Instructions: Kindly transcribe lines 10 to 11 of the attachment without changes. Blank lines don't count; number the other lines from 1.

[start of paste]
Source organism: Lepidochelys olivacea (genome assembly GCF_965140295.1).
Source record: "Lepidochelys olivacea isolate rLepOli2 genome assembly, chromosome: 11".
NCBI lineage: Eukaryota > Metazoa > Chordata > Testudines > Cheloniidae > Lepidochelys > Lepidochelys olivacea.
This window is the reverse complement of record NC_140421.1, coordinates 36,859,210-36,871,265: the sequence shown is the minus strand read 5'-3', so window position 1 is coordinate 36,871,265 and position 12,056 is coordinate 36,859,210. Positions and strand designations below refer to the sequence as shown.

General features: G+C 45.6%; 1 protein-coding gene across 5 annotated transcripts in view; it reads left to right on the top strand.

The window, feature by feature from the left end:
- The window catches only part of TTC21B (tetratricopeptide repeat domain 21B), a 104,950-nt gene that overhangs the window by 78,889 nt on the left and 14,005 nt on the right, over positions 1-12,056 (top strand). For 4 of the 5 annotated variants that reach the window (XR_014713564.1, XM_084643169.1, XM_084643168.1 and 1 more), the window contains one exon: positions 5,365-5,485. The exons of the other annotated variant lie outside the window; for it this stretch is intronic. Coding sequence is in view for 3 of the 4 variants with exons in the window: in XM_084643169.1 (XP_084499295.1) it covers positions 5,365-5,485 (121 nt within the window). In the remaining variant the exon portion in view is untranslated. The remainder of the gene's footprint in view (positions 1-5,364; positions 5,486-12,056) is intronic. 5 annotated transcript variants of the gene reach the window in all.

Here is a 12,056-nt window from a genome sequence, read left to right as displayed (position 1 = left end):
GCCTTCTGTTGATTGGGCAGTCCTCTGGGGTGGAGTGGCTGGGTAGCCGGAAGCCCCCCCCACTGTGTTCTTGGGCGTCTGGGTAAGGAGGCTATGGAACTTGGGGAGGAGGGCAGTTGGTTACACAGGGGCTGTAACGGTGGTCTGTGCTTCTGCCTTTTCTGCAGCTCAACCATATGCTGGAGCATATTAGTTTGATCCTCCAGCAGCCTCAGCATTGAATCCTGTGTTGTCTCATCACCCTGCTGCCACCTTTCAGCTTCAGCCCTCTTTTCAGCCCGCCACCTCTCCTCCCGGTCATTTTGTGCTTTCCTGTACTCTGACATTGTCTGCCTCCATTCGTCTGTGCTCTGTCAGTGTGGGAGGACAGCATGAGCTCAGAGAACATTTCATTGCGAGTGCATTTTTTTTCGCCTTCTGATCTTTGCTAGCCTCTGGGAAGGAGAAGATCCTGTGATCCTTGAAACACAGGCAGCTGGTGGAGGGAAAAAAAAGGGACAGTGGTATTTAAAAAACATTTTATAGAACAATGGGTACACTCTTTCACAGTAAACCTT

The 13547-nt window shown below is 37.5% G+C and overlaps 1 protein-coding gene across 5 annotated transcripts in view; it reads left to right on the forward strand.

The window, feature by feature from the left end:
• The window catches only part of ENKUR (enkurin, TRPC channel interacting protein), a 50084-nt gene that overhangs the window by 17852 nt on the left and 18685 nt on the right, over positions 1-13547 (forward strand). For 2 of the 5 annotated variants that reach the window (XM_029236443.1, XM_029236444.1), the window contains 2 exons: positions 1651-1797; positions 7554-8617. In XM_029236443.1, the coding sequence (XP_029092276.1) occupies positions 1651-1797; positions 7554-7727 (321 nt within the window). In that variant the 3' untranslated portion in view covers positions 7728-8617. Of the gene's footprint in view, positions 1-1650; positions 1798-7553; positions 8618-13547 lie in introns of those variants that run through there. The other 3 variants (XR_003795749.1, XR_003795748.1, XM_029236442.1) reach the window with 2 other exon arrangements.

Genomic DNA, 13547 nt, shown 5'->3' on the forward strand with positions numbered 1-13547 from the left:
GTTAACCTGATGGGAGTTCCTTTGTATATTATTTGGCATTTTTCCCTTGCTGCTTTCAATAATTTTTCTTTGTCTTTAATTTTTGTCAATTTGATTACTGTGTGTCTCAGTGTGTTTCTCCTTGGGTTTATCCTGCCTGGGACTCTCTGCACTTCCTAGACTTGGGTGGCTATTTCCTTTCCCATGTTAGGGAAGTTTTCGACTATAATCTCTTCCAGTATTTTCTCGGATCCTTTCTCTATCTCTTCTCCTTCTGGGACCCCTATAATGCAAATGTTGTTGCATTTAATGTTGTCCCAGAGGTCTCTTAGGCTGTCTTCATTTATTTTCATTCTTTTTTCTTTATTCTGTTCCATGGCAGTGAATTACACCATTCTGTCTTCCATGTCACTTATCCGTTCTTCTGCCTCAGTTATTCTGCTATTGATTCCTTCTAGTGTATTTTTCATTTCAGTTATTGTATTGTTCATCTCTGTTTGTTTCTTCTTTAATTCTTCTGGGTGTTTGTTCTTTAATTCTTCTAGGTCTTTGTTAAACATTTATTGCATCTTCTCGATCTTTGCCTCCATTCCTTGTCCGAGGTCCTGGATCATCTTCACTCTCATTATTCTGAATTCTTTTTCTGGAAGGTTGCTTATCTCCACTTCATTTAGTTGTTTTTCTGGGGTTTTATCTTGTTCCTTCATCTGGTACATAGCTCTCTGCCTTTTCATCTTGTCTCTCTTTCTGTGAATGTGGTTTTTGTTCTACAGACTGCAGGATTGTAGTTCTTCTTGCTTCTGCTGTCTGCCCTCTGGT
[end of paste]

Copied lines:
The 13547-nt window shown below is 37.5% G+C and overlaps 1 protein-coding gene across 5 annotated transcripts in view; it reads left to right on the forward strand.

The window, feature by feature from the left end: